Who uses FreeBSD?

Have some non-FreeBSD related questions, or want just to chit-chat about anything that is not related to FreeBSD? This is the forum for you.

Who uses FreeBSD?

Postby wokko » 09 Apr 2011, 03:48

Just wanted to start this thread to see what people use FreeBSD for.

I'm a home user that has been converted to FreeBSD from a long term Linux user. I would love to own a Mac, but in Australia it costs too much to buy one. So I decided to give a BSD operating system a go; started with DragonflyBSD but didn't really like the [FILE]pkgsrc[/FILE] way of doing things.

I really like the ports way of doing things and think I will stick with FreeBSD as everything I have put on my PC works without any hiccups. So I hope other users could give a brief statement why they use FreeBSD and what other operating system they came from.

Cheers dave :P
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Postby da1 » 09 Apr 2011, 08:20

Currently, I have 4 FreeBSD machines (1x amd64 and 3x i386). All of them do the following:
- pf/NAT
- public FTP
- IPSEC/Racoon VPN (between each other)
- PPTP VPN
- dhcp

The amd64 box does these additional stuff:
- samba
- nfs
- X/Kde/skype/openoffice
- apache (jailed)
- dns server (jailed)
- virtualbox (running 1x centos el5 with TSM V6.2.1.0, 1x OpenBSD for learning and 1x FreeBSD for testing new stuff )
- Bacula/Amanda (jailed - for testing/learning)
- receiving backups from the 3rd machine (because I only have 1 disk on that one)
- monitoring diff. stuff: cacti/nagios
- print server (cups)
- mail server (postfix)

Short hardware info:
The amd64 box has 6GB DDR2 RAM, Intel Core2Duo E6550 (2.3GHz), 2x WD RE3 500GB disks (ZFS mirror - holds the OS plus the VM's) and 2x WD Caviar Black 1.5TB disks (ZFS mirror - holds the data for the samba/nfs shares/exports)
Machine1 is an Intel Celeron @ 500MHz, with 1x Maxtor (40GB) and 1x Seagate (120GB) with 256 MB RAM :)
Machine2 is a Intel P3 @ 1GHZ with 128MB RAM and 1x 80GB ExcelStor hdd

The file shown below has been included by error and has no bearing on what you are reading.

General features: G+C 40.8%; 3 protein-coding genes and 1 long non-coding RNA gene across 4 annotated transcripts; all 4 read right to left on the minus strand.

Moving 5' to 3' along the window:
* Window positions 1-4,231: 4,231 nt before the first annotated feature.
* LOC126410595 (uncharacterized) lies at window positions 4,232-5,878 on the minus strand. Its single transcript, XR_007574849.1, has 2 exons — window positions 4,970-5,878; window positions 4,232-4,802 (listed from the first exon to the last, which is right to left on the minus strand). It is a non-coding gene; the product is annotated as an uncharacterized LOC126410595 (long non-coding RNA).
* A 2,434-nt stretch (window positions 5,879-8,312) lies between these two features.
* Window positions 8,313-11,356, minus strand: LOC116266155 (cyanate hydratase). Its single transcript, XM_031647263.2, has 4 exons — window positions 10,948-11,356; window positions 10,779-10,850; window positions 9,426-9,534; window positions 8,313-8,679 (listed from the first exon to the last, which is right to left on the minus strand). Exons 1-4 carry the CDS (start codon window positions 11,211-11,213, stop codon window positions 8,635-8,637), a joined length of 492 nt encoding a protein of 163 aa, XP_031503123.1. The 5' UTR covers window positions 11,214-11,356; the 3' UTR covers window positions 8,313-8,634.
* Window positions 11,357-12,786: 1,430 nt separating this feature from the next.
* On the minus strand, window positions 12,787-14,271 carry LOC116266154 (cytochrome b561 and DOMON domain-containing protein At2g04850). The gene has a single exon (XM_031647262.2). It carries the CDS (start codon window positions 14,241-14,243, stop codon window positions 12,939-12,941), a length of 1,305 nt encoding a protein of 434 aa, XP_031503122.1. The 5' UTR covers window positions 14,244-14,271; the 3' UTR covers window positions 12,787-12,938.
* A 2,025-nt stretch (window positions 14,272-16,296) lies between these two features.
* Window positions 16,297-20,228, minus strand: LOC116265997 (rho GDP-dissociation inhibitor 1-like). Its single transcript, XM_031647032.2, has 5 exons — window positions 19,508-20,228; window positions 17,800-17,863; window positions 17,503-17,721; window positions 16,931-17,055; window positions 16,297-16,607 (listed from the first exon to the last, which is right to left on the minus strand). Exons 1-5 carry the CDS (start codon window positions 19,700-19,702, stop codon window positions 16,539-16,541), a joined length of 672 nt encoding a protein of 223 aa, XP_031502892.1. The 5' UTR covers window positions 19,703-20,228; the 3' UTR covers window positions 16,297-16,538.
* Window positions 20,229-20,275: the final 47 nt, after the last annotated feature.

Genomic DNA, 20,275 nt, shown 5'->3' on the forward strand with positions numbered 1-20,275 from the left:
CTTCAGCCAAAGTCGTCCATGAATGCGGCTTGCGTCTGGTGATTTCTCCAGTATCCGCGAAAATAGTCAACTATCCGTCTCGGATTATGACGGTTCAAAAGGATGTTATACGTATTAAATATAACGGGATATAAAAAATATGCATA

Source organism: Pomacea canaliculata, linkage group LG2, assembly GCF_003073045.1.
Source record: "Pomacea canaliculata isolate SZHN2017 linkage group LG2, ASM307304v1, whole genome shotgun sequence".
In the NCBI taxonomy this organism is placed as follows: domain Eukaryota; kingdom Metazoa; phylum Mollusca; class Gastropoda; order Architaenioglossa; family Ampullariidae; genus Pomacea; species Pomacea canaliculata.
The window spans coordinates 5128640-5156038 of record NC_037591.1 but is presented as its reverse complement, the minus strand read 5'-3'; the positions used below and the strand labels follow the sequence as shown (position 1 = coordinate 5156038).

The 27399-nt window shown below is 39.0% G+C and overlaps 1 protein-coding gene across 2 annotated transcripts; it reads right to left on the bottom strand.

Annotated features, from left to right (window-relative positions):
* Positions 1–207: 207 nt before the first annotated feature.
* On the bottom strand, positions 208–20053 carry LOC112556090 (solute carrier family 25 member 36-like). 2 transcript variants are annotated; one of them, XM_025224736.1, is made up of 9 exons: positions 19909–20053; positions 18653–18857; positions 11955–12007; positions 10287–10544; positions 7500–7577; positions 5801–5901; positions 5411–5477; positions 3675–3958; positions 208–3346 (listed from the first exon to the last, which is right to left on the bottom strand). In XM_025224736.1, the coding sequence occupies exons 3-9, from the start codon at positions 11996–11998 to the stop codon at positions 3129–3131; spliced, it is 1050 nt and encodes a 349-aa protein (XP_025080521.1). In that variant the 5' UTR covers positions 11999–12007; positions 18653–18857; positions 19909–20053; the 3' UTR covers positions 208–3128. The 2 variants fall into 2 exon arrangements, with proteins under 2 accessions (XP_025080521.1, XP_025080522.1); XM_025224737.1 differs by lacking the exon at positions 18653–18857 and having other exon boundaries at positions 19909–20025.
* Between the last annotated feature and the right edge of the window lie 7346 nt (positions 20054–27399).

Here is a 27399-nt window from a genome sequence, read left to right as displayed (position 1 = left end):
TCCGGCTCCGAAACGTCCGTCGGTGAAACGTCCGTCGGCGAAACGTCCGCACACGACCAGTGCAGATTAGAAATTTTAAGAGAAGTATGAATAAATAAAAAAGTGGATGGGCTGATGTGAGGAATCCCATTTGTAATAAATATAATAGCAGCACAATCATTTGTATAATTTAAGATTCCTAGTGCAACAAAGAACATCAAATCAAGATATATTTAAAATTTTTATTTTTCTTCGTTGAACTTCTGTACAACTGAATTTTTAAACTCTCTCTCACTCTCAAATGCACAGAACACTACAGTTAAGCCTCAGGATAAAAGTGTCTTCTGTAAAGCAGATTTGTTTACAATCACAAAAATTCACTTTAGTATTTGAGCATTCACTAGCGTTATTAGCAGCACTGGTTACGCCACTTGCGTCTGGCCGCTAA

Machine3 is Intel P2 @ 200MHz, with 128 MB RAM and 1x 6GB Quantum Fireball hdd :)
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Postby wokko » 09 Apr 2011, 08:32

Thanks da1, sounds like a handful. How do you go about updates/upgrades with all your machines?
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Postby da1 » 09 Apr 2011, 09:41

Well, for the amd64 it's quite simple since, it has some juice in it. I usually compile the world/kernel (because I can, and because I have a custom kernel) and I use the [CMD=""]freebsd-update[/CMD] cmd for the security patches.For the other ones [CMD=""]freebsd-update[/CMD]
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Postby nekoexmachina » 09 Apr 2011, 09:50

Home user. Freenet server & fileserver is using FreeBSD; desktop + laptop also goes there; 3 OpenBSD installations on router, netbook and multimedia center.
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Postby drhowarddrfine » 09 Apr 2011, 12:21

I run a small web development business with a number of FreeBSD servers that host my clients.
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Postby mk » 09 Apr 2011, 16:13

I'm using it for desktop. Doing fine but hate gnome build times.
@drhowarddrfine Wasn't you a dentist?
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Postby drhowarddrfine » 09 Apr 2011, 17:41

mk wrote:@drhowarddrfine Wasn't you a dentist?

Nope. Nor am I a doctor. Nor is my name Howard.
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Postby ckester » 09 Apr 2011, 19:25

drhowarddrfine wrote:Nope. Nor am I a doctor. Nor is my name Howard.


Your screen name is a Three Stooges reference, yes?

Moe, Curly, and Shemp were all Howards. Larry was a Fine.
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Postby wokko » 11 Apr 2011, 00:03

Thank you to everyone, for your replies.